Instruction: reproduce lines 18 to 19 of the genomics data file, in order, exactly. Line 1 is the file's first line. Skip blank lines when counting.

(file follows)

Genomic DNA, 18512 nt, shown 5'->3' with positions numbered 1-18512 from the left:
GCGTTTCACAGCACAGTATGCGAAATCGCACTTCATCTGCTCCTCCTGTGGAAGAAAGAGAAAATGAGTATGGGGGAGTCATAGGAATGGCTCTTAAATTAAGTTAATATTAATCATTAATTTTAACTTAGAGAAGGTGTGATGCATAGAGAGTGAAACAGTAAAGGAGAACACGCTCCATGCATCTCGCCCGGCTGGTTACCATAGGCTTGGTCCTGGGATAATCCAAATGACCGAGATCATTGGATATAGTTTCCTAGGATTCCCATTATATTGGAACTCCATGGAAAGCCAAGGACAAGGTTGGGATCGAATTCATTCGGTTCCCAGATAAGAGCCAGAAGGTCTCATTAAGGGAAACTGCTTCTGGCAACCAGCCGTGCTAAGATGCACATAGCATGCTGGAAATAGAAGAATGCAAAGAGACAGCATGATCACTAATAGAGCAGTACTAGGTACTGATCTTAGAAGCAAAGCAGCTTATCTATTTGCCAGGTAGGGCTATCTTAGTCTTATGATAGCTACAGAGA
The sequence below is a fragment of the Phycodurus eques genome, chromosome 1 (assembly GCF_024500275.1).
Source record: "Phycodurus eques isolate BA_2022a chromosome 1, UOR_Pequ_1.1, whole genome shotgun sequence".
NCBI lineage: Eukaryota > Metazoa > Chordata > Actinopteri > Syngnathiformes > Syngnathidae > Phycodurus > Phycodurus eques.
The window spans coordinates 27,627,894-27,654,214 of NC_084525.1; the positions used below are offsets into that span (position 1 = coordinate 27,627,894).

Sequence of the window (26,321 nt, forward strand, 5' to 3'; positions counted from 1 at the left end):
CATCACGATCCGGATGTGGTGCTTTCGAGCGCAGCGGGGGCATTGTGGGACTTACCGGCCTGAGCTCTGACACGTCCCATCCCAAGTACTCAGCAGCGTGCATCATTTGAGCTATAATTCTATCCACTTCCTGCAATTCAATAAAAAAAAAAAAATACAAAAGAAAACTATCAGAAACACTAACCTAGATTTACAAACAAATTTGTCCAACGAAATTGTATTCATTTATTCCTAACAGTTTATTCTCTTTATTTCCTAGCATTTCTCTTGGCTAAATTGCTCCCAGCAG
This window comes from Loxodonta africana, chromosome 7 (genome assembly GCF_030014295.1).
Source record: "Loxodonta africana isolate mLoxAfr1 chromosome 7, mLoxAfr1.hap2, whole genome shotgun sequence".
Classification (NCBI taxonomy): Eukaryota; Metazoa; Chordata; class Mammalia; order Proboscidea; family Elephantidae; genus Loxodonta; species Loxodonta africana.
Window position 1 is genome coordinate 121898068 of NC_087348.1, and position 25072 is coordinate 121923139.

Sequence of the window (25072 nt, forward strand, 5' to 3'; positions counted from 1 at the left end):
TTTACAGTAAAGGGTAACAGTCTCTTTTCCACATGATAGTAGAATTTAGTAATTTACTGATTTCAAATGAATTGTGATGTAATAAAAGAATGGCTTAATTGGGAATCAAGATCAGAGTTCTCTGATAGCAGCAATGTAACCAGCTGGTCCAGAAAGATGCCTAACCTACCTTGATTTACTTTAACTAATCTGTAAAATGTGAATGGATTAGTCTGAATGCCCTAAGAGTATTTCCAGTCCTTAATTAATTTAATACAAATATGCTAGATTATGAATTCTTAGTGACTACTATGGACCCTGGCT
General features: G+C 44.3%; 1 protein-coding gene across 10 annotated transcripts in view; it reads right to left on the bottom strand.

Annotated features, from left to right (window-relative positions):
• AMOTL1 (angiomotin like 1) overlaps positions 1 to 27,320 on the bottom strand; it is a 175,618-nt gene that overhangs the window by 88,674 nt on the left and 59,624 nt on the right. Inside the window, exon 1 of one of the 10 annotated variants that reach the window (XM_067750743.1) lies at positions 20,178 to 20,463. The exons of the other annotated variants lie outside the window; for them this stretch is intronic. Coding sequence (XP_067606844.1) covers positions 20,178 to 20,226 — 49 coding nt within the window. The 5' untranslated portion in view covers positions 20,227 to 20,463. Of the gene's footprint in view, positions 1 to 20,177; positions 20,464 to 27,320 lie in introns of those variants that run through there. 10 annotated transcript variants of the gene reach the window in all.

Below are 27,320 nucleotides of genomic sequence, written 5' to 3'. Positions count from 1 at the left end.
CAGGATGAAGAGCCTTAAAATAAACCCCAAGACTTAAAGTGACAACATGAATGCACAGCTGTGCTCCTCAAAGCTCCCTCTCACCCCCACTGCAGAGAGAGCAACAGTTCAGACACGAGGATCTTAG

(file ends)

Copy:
Below are 27,320 nucleotides of genomic sequence, written 5' to 3'. Positions count from 1 at the left end.
CAGGATGAAGAGCCTTAAAATAAACCCCAAGACTTAAAGTGACAACATGAATGCACAGCTGTGCTCCTCAAAGCTCCCTCTCACCCCCACTGCAGAGAGAGCAACAGTTCAGACACGAGGATCTTAG